This causes all hell to break loose. Seriously- how many 10.50 to 9.50 bracket cars have you seen fly into the wall, and I mean like NOW, after the driver nails the brakes? I've seen a ton, often from cars that are slower than what you'd expect to crash so hard. It's because that car has 600 hp of go, but enough brakes to equal 2500 hp of whoa. The preload screwed in to a flexible car to launch it straight was no big deal with 600 hp at the beginning of the run and moderate application of the brakes on the top end. Jam those brakes to avoid a breakout, or get into a panic, and that docile 10 second bracket car gets into the barrier in a hurry.
Remember when Pro Mods used to carry the driver tire past the eighth? They don't do that anymore, and for a reason, the flex that caused that hiked-up stance also tugged on the four-link and tweaked the load on the tires during the run. Keeping the driver's front tire in the air lowered the passenger quarter and caused the cars of the time to drift left mid-pass. Measures were taken to get the front down earlier and stiffen the cars in the areas that gave way. Seriously- for those of you that has never had a ride in a very light and stiff or very powerful (over 1500 hp and under 2700 lbs.) car, the fact the passenger quarter drops at launch can drive the car left, even though the same thing causes the 10.0 car to do the opposite. It's confusing but true. The difference lies in the amount of power and the car's ability to use and apply it. When you release your transbrake or clutch, it tries to use that power to twist the housing like a pinwheel, as the pinion drives against the ring gear. Instead, (since it's hooked to the car) it picks up the passenger's side rear tire and plants the drivers and then turns the axles, almost as a secondary motion. The body falls down over the lifting passenger rear, giving the illusion that side has the bite. Not so, at least not for the cars with average power/weight relationships. For the lightest and mightiest, the car is driven left by that same motion. If your car is really stiff and has that 1500 plus hp, it often overcomes the passenger tire's lack of bite when the body drops and lowers it's four link brackets. The big torque and chassis stiffness can harness the massive pulling forces generated by the dropping passenger side four-link and resulting change in an instant center, and drives the car left. Often, the cure for this is the direct opposite of the 10.00 car, as negative preload (lengthening the upper passenger bar) will keep the car straight at the hit. This too presents issues down track, as pulling and poor handling while on the brakes are common complaints with even one flat of negative is added in such a rigid car. It takes a lot of power and a light car to require negative preload, and most reading this won't need it. The point I'm making is that both the fastest and the slowest deal with the funky effect that spinning pinion/ring gear junction has on their racecar. The way we deal with it often dictates the efficiency or quality of the run, and the car's ability to not only track straight at the hit, but remain that way with little or no driver input through the pass.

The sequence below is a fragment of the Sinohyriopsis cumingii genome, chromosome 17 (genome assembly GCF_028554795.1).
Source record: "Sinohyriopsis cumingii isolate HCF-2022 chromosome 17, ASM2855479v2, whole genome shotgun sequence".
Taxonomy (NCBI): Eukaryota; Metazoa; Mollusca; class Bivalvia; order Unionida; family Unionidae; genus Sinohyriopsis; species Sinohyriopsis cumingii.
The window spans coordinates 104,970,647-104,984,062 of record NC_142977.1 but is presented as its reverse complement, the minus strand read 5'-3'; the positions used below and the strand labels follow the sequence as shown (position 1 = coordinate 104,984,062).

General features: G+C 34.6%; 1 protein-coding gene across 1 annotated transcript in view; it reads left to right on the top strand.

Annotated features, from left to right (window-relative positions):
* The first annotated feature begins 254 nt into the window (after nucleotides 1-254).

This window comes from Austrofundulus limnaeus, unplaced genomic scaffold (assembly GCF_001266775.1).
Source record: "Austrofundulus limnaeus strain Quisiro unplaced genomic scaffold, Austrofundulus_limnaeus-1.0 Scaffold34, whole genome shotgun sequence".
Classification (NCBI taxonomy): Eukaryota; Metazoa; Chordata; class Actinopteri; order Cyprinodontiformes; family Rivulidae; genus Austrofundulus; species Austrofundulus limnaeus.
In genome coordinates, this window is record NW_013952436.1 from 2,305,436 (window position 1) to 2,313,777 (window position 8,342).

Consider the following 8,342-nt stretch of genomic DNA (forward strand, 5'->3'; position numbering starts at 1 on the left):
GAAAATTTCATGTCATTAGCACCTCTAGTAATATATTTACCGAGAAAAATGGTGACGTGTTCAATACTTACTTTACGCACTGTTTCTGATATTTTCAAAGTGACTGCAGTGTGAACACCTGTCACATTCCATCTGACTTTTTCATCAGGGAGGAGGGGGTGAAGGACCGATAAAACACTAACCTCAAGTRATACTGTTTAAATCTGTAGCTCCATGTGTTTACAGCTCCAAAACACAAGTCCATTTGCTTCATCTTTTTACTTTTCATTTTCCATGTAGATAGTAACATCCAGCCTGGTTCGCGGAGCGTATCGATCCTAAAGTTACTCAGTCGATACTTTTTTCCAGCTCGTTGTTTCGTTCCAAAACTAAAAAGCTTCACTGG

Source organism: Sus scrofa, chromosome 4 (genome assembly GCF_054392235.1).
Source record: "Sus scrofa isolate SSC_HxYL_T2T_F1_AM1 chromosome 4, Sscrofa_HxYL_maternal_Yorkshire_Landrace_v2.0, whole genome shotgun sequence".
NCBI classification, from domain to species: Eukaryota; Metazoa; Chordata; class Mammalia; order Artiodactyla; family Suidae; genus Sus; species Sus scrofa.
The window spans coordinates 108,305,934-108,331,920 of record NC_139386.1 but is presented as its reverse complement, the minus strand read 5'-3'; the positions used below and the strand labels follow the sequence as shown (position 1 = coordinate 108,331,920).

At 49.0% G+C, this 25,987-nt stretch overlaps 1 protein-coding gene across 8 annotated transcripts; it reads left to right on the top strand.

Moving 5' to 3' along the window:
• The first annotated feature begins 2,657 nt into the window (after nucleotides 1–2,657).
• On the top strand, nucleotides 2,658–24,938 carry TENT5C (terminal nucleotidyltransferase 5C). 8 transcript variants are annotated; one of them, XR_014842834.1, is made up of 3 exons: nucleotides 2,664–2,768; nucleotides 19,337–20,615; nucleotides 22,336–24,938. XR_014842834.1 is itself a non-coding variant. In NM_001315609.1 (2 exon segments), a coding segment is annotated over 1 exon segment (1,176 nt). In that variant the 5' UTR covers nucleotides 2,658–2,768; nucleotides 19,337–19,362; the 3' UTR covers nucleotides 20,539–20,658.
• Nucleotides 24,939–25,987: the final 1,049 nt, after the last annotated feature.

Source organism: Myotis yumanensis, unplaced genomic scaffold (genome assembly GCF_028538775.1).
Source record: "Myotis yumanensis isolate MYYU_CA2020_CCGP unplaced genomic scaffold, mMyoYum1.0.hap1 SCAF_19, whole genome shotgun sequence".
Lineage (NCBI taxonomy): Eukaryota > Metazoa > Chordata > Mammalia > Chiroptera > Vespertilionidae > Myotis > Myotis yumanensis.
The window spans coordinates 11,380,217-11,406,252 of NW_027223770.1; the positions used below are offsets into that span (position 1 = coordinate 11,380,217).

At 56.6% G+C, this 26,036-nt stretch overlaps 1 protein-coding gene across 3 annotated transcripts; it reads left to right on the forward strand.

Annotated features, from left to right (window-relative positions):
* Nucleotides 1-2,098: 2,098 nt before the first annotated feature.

Four-link set up and "instant center" location can play a large role in down-track stability too. Watching the various sanctioning bodies, it's obvious who is and isn't embracing the "new trends" in four-link tuning and shock selection. Without getting too specific and bogging down the article even more, the instant center that is shortest and highest (without getting into weird extremes) that still applies the tire on the starting line will keep the most weight on the front tires through the traps. Too many tuners are still setting cars up with long lazy instant centers that will go down a slop hole, but present the driver with some real handling issues as the power rises. Remember the three wheel Pro Mods? This is the other part of solving that equation - the long IC's give lots of leverage on the front end, and the more power they made, the more the front drifted. They ran the long IC's to get wheel speed at the launch, as the shocks of the day weren't up to par. Shorter IC's require different valving at the hit to grab the housing, and they weren't widely available until relatively recently. That is no longer the case, as many of the modestly priced double adjustable shocks provide reasonable valving for most cars right through the 8.0 range. When you install an unnecessarily long IC in a slower car, it often requires very low tire pressures to offset the lack of bite at launch. This too can make a car drift.